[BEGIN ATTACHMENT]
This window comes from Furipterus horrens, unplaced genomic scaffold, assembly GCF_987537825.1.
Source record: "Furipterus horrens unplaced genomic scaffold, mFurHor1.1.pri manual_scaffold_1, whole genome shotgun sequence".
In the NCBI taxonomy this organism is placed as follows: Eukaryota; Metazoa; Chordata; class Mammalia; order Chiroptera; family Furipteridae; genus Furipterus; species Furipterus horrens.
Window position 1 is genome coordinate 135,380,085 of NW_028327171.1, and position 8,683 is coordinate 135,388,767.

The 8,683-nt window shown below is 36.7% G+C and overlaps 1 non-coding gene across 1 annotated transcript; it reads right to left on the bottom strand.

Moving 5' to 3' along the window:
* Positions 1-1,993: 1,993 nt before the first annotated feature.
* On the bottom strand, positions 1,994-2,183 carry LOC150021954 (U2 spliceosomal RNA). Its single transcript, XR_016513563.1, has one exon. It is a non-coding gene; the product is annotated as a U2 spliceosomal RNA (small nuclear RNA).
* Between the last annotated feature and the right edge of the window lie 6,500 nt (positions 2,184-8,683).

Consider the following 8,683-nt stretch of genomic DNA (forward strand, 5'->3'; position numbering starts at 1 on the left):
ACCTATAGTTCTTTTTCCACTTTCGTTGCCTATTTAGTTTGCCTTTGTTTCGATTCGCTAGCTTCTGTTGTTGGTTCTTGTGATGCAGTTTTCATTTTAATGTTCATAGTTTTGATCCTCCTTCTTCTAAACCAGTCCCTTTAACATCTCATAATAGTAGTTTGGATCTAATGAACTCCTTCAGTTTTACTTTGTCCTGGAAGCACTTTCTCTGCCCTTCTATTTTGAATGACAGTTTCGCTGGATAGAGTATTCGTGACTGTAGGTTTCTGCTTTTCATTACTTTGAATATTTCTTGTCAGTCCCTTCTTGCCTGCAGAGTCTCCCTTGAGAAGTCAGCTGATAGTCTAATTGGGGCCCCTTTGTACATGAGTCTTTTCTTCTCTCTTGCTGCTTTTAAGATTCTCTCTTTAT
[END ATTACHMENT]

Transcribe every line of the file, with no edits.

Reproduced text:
This window comes from Furipterus horrens, unplaced genomic scaffold, assembly GCF_987537825.1.
Source record: "Furipterus horrens unplaced genomic scaffold, mFurHor1.1.pri manual_scaffold_1, whole genome shotgun sequence".
In the NCBI taxonomy this organism is placed as follows: Eukaryota; Metazoa; Chordata; class Mammalia; order Chiroptera; family Furipteridae; genus Furipterus; species Furipterus horrens.
Window position 1 is genome coordinate 135,380,085 of NW_028327171.1, and position 8,683 is coordinate 135,388,767.

The 8,683-nt window shown below is 36.7% G+C and overlaps 1 non-coding gene across 1 annotated transcript; it reads right to left on the bottom strand.

Moving 5' to 3' along the window:
* Positions 1-1,993: 1,993 nt before the first annotated feature.
* On the bottom strand, positions 1,994-2,183 carry LOC150021954 (U2 spliceosomal RNA). Its single transcript, XR_016513563.1, has one exon. It is a non-coding gene; the product is annotated as a U2 spliceosomal RNA (small nuclear RNA).
* Between the last annotated feature and the right edge of the window lie 6,500 nt (positions 2,184-8,683).

Consider the following 8,683-nt stretch of genomic DNA (forward strand, 5'->3'; position numbering starts at 1 on the left):
ACCTATAGTTCTTTTTCCACTTTCGTTGCCTATTTAGTTTGCCTTTGTTTCGATTCGCTAGCTTCTGTTGTTGGTTCTTGTGATGCAGTTTTCATTTTAATGTTCATAGTTTTGATCCTCCTTCTTCTAAACCAGTCCCTTTAACATCTCATAATAGTAGTTTGGATCTAATGAACTCCTTCAGTTTTACTTTGTCCTGGAAGCACTTTCTCTGCCCTTCTATTTTGAATGACAGTTTCGCTGGATAGAGTATTCGTGACTGTAGGTTTCTGCTTTTCATTACTTTGAATATTTCTTGTCAGTCCCTTCTTGCCTGCAGAGTCTCCCTTGAGAAGTCAGCTGATAGTCTAATTGGGGCCCCTTTGTACATGAGTCTTTTCTTCTCTCTTGCTGCTTTTAAGATTCTCTCTTTAT